The program was designed in the frantic weeks after the Sept. 11 attacks when President Bush signed a secret order authorizing the C.I.A. to capture or kill Qaeda operatives around the world. To be able to kill Osama bin Laden or his top deputies wherever they might be — even in cities or countries far from a war zone — struck top officials as an urgent goal, according to people involved in the discussions.
But in practice, creating and training the teams proved to be difficult.
“It sounds great in the movies, but when you try to do it it’s not that easy,” said one former intelligence official. “Where do you base them? What do they look like? Are they going to be sitting around at headquarters on 24-hour alert waiting to be called?”
A C.I.A. spokesman declined to comment for this article.
There has been intense speculation about the nature of the program since members of the House Intelligence Committee disclosed last week that Mr. Panetta had put an end to it. The Wall Street Journal reported on Monday that the secret program was intended to capture or kill senior Qaeda leaders.
Current and former officials said that the program was designed as a more “surgical” solution to eliminating terrorists than missile strikes with armed Predator drones, which cannot be used in cities and have occasionally resulted in dozens of civilian casualties.
“The Predator strikes have been successful, and I was pleased to see the Obama administration continue them,” said Senator Christopher S. Bond of Missouri, the top Republican on the Senate Intelligence Committee. “This was another effort that was trying to accomplish the same objective.”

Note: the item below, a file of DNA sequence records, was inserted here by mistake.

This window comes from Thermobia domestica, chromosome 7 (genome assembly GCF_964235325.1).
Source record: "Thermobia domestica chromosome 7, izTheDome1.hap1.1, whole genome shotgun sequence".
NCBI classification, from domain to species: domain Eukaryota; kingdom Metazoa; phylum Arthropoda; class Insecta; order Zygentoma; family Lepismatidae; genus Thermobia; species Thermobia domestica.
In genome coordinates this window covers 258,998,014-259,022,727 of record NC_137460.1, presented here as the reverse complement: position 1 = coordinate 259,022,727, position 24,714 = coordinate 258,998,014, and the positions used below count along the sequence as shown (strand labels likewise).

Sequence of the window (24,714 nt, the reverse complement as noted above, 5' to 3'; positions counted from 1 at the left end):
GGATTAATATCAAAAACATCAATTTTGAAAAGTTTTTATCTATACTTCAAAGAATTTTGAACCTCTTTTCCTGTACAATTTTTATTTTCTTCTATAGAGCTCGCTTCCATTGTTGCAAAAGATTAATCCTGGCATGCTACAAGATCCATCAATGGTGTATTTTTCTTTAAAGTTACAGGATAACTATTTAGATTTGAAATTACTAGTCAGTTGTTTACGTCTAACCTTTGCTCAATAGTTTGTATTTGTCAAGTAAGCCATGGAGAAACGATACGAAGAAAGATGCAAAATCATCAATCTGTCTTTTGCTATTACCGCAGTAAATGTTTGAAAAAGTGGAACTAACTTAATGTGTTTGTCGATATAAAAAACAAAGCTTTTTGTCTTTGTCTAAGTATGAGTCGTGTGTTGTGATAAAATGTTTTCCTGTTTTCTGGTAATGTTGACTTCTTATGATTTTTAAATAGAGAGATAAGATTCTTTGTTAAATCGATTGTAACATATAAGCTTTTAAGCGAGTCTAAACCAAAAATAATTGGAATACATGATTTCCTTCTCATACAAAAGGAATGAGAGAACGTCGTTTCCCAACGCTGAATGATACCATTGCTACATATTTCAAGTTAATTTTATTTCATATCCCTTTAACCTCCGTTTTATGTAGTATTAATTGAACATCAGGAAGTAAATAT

Senator Bond would not discuss specific details about the terminated C.I.A. program.
It is not clear why Mr. Panetta decided to cancel the program, although several current and former government officials said that the program never developed beyond vague concepts. The C.I.A. never proposed a specific operation to the White House for approval, said the officials, who would only speak anonymously because the program had been classified.
Because the program was only nascent, and because Congress had already signed off on the C.I.A.’s broad authoritiesafter the Sept. 11 attacks, the officials and some Republican lawmakers said that the spy agency was not required to brief lawmakers on specifics about the program.
But Congressional Democrats were furious that the program had not been shared with the committees. The Senate and House oversight committees had been created by law in the 1970s as a direct response to disclosures of C.I.A. abuses, notably including assassination plots against Patrice Lumumba in the Congo, Fidel Castro in Cuba, and other foreign politicians. In addition, President Gerald Ford in 1976 issued an executive order banning assassinations.
But the ban does not apply to the killing of enemies in a war. . The Bush administration took the position that killing members of Al Qaeda, a terrorist group that has attacked the United States and stated that its goal is to attack again, is no different than shooting enemy soldiers on the battlefield. The Obama administration, which has continued to fire missiles from Predator drones on suspected Qaeda members in Pakistan, has taken the same view.
Kenneth Anderson, a law professor at American University who has studied targeted killings, said the United States first made the argument in 1989 that killing terrorists would not violate the assassination ban and would be a legal act of self-defense under international law. The killings would be premised on the condition that authorities in the country where the terrorist was located were unable or unwilling to stop the terrorist , he said.